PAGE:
Open thread: Final Senate vote on Gang of Eight bill set for 4 p.m. ET; Update: Bill passes, 68/32
posted at 3:21 pm on June 27, 2013 by Allahpundit
The final cloture vote was held this morning and passed with 68 yeses, two shy of Schumer’s goal at the start of this process. After three days of pleading with fencesitters and, no doubt, tempting them with earmarks and other legislative kickbacks to bring them on board, they still couldn’t get to 70. The 14 Republicans who voted yes this morning:
R sens voting to end debate on #immigration bill: Alexander, Ayotte, Chisea, McCain, Rubio, Graham, Corker, Hoeven, Collins, Hatch, Kirk..
— Chad Pergram (@ChadPergram) June 27, 2013
R sens voting to end debate on #immigration (con't): Murkowski, Heller & Flake. Wicker has voted no.
— Chad Pergram (@ChadPergram) June 27, 2013
I’m laying that down as a marker in case any of them votes no this afternoon in a cheap attempt to convince their constituents that they’re actually against the bill. As for why the Gang didn’t get to 70, why would they at this point? Fencesitters are facing a rising tide of grassroots pressure plus the unwelcome fact that both Boehner and Paul Ryan have insisted the Senate bill won’t even get a vote in the House. (House deputy whip Peter Roskam called it “a pipe dream.”) The whole point of having 70 yeses in the Senate was, in theory, to put pressure on the House to act, but the backlash to Rubio and the bill among conservative media and activists has eliminated that. If you’re Rob Portman, say, what do you gain at this point by voting for a bill that won’t be enacted and that may earn you bitter opposition in a primary? Not to keep picking on Rubio, but this really does boil down to his inability, despite his best attempts, to sell the bill to the right. Even if he couldn’t persuade them to support it, it would have been a huge win for pro-amnesty Republicans if he had managed to temper the intensity of the opposition. That might have gotten the Senate closer to 80 yeses, notwithstanding the bill’s fate in the House, which would have helped the GOP leadership with its PR efforts towards Latino voters. As it is, only a minority of the caucus is supporting it. I don’t blame Rubio for failing at what was probably an impossible task, but he did fail.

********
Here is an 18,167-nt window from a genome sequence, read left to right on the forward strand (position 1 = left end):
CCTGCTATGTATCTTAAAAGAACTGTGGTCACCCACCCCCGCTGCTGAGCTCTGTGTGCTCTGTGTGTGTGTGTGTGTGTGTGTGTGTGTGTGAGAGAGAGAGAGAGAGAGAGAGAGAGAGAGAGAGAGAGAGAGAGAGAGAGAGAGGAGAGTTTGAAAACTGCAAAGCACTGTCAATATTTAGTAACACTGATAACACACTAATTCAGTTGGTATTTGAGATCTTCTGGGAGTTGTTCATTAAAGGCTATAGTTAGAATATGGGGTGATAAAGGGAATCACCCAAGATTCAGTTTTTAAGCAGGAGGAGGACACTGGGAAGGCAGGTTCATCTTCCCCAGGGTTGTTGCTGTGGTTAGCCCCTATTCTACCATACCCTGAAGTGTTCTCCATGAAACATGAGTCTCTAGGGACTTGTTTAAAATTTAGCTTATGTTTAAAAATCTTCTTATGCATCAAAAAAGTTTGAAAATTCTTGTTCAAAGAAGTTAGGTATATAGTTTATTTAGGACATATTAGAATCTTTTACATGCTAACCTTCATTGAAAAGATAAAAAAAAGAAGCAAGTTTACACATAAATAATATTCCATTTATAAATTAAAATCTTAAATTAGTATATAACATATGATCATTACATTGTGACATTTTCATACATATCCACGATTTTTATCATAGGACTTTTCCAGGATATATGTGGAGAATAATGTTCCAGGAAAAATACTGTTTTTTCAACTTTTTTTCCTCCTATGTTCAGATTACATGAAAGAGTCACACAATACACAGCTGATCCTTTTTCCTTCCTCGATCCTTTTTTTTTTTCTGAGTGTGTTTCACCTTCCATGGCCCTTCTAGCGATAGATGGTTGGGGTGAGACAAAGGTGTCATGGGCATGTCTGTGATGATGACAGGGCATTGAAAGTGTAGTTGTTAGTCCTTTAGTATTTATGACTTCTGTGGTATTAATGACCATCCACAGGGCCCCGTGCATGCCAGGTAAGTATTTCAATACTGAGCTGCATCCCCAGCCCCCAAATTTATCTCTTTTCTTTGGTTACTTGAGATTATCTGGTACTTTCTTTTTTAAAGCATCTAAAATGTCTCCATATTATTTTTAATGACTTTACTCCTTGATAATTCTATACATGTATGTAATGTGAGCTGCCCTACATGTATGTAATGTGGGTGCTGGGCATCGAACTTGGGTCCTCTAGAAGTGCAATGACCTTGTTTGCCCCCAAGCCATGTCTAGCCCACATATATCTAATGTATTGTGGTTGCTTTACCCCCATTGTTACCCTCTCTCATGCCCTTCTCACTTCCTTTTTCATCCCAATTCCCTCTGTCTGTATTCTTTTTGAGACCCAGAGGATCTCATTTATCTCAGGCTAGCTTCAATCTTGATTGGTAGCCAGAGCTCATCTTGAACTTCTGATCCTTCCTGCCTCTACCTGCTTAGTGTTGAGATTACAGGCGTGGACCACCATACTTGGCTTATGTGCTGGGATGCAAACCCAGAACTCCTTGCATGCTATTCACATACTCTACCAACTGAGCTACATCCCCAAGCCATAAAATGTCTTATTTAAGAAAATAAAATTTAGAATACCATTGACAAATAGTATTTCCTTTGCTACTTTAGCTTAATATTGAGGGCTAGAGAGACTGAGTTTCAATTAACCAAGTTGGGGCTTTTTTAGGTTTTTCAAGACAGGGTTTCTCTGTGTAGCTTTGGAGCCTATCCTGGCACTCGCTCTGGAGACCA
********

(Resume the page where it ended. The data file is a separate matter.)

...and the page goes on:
By the way, don’t look now but the bill is starting to sound creaky among liberals too. The NYT has a piece out this morning about lefties grumbling that the weak Corker/Hoeven border-security provisions (see this account of Hugh Hewitt’s brutal interview with Hoeven to understand how weak) are nonetheless too strong for their liking. Meanwhile, at TNR, T.A. Frank makes the Kaus-ian case that the bill will be a disaster for the working class:
All in all, I became convinced that high levels of low-skill immigration are good for wealthy Americans and bad for poor Americans. Far more important, high levels of illegal immigration—when you start to get into the millions, as we have—undermines unions and labor standards, lowers wages, heightens social tensions, strains state budgets, widens income inequality, subverts the rule of law, and exacerbates class divides. The effects go far beyond wages, because few undocumented workers earn enough to cover anything close to the cost of government services (such as education for their children) they require, and those services are most important to low-income Americans. In short, it’s an immense blow to America’s working class and poor.
Most labor unions support the current legislation, of course, but few of them seem to acknowledge the possibility of a mass influx of a future illegal workforce. In part, that’s because the SEIU and many other unions have thousands of undocumented members, and raising a fuss about enforcement or opposing the current bill would alienate their own members. It’s probably also that they believe, unrealistically, that the bill would be effective at controlling the border in the future.
And a lot of Democrats have also convinced themselves that even if there’s a wage loss to low-skilled workers, the massive new voting bloc of mostly left-leaning immigrants will ultimately help the little guy. But if millions of new Democratic voters oppose strict immigration control, then there will no Democratic support for meaningful immigration control. And generous social benefits cannot coexist with an open border. (Nor can a more egalitarian society.)